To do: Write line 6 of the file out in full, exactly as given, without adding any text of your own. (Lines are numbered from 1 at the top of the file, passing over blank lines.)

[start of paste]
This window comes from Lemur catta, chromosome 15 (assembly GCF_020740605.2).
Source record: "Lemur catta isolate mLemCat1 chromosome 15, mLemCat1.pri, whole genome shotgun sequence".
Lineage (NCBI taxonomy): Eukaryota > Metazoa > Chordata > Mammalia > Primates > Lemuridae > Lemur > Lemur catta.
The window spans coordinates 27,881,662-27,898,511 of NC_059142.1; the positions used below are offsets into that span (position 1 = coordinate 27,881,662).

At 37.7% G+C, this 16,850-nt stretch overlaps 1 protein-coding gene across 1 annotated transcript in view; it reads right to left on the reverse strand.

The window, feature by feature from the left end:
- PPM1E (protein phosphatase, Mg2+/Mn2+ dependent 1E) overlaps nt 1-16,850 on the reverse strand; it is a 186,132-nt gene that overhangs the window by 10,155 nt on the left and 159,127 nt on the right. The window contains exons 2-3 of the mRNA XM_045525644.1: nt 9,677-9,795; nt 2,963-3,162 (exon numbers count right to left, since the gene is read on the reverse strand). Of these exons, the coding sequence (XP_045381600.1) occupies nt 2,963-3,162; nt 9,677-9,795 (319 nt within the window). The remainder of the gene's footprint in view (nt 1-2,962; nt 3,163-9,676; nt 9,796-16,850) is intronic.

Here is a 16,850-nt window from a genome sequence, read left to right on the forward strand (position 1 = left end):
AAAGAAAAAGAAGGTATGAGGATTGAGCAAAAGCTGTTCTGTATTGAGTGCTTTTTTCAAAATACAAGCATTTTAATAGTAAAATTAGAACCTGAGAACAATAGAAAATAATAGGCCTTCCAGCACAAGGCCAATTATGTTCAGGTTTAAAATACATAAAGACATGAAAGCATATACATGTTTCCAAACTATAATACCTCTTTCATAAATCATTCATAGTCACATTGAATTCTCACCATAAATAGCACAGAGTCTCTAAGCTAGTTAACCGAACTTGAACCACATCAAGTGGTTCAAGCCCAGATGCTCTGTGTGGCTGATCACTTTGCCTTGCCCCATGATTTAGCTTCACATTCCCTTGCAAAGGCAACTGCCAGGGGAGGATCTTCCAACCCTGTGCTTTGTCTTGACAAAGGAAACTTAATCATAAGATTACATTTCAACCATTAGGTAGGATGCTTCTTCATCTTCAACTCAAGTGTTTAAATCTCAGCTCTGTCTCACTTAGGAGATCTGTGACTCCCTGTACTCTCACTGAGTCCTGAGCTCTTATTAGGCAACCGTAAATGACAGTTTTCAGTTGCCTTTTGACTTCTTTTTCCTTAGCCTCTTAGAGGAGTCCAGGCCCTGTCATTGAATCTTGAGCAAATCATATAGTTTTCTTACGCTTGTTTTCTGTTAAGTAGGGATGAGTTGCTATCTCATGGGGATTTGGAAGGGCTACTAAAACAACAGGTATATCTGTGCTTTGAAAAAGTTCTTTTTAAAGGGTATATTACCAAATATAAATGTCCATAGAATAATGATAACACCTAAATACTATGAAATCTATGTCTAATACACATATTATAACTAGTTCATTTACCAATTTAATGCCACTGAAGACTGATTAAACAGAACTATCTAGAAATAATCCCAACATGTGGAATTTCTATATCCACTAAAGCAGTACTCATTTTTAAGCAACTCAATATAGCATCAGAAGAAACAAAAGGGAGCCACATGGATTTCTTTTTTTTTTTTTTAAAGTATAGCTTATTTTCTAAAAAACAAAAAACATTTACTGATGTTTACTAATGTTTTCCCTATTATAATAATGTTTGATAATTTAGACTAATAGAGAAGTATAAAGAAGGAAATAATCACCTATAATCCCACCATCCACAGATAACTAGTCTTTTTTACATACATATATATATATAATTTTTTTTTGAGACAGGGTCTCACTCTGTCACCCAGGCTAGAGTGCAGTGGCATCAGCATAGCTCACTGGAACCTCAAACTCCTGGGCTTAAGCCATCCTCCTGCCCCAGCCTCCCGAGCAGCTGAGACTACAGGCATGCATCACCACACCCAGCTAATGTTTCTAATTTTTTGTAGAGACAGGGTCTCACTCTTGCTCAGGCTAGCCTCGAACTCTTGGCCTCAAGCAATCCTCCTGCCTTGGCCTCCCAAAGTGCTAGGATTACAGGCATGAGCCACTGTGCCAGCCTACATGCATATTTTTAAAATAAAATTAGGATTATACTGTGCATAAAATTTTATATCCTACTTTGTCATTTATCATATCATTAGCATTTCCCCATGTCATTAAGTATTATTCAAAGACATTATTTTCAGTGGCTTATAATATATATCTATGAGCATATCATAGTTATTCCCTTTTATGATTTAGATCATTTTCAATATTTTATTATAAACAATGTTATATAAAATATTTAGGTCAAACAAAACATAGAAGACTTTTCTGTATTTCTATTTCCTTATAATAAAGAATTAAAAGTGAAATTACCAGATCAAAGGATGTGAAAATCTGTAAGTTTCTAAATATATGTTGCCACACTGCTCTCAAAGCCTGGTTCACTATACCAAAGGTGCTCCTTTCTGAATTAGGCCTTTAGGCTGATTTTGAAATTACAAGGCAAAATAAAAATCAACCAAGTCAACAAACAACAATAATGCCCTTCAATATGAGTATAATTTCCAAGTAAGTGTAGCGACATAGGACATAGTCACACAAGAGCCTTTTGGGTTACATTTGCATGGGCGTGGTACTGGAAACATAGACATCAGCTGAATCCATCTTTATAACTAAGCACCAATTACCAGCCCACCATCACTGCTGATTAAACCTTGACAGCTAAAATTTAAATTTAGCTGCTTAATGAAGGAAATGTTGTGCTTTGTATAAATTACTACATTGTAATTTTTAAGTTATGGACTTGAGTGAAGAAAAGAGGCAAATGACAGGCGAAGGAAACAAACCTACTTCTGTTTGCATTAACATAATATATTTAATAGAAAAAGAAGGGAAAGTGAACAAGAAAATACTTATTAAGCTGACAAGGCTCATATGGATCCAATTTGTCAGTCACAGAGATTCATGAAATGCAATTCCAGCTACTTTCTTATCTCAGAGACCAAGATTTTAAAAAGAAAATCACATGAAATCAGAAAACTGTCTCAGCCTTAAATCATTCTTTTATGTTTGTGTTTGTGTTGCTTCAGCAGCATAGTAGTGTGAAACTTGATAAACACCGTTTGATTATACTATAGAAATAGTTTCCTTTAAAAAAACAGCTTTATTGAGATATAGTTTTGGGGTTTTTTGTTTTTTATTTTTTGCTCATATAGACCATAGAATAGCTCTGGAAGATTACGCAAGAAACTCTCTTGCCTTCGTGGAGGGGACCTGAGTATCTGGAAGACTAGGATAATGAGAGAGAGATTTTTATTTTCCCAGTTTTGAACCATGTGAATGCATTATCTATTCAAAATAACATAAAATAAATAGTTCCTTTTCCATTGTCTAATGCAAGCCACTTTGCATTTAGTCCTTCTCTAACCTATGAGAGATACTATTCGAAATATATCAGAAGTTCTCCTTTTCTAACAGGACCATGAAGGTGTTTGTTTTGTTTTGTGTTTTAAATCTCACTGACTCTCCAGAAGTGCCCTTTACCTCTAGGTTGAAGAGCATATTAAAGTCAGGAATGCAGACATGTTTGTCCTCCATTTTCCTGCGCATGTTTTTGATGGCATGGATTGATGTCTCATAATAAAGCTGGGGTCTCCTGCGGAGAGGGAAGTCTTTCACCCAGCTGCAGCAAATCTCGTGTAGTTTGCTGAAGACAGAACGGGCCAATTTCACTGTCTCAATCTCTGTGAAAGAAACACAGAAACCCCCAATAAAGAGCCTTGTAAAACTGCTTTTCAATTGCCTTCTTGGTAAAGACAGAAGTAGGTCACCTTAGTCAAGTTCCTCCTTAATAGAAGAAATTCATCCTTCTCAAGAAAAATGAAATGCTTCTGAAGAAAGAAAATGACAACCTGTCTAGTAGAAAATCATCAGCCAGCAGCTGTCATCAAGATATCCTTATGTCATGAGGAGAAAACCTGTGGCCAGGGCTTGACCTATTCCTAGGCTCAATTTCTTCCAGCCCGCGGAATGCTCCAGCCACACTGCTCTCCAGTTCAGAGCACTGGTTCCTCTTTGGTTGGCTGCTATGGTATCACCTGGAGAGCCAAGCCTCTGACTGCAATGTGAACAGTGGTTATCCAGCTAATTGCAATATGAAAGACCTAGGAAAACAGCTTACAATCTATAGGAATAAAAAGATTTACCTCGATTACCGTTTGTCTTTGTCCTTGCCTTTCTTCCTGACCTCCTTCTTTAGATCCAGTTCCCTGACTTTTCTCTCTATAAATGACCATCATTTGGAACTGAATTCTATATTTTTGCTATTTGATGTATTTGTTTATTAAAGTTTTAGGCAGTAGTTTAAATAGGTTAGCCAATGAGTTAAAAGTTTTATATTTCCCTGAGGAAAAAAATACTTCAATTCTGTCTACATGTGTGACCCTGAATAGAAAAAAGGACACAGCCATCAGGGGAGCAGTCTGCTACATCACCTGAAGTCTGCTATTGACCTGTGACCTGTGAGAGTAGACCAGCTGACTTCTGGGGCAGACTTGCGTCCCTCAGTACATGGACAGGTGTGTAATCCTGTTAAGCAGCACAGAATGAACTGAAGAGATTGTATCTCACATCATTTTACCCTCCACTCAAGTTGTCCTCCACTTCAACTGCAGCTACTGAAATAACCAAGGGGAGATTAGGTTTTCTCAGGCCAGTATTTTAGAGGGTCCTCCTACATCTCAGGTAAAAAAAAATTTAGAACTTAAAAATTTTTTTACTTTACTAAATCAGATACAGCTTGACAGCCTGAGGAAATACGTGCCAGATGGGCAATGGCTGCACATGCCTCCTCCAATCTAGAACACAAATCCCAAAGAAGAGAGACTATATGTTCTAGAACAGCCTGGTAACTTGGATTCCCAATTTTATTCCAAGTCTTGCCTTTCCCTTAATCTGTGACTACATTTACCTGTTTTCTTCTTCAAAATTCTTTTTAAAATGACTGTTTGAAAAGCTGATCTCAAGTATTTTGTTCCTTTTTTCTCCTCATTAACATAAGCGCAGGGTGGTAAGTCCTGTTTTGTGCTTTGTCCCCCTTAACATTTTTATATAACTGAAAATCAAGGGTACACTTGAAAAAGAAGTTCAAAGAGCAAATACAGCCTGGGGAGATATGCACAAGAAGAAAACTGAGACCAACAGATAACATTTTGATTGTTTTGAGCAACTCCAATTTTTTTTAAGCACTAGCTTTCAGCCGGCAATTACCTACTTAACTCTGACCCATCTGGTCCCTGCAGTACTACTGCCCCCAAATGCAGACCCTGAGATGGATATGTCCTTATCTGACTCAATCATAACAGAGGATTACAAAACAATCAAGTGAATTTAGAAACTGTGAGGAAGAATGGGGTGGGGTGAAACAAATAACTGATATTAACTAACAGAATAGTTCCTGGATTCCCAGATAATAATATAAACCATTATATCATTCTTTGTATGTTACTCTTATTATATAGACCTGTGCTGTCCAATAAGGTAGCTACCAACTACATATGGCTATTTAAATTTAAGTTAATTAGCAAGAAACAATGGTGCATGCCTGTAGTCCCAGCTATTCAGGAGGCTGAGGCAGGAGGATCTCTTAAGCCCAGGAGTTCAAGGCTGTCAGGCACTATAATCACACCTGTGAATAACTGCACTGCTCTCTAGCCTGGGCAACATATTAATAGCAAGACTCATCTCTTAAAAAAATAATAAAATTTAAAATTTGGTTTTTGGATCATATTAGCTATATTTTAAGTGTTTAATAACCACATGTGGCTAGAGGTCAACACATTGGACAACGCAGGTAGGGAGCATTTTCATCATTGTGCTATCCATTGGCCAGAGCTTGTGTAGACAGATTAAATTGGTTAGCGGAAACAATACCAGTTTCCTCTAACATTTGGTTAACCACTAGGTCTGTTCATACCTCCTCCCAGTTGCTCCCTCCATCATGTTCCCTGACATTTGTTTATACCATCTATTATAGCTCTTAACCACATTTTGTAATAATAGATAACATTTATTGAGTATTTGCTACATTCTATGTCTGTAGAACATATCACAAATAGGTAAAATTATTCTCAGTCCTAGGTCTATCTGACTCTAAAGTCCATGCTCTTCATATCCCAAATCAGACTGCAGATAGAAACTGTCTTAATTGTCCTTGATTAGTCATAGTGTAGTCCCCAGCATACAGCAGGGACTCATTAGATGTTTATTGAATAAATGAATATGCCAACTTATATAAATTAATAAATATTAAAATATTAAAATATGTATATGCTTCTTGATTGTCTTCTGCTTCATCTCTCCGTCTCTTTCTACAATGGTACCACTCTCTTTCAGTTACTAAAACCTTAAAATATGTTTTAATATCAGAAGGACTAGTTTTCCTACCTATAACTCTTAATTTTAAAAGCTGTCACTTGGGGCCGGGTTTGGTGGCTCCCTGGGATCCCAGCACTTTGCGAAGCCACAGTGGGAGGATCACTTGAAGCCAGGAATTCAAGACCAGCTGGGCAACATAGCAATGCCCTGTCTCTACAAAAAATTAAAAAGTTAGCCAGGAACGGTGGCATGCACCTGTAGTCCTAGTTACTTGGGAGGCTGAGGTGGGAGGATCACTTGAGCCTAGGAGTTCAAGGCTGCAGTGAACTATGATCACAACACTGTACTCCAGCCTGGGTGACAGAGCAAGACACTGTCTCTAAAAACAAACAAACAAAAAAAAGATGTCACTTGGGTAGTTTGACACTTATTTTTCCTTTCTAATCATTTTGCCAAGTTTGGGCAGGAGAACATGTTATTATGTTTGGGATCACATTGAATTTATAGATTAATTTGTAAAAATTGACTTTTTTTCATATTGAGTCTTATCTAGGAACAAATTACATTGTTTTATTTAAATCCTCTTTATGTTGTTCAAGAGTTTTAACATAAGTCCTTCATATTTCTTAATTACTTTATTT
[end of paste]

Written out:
The window, feature by feature from the left end: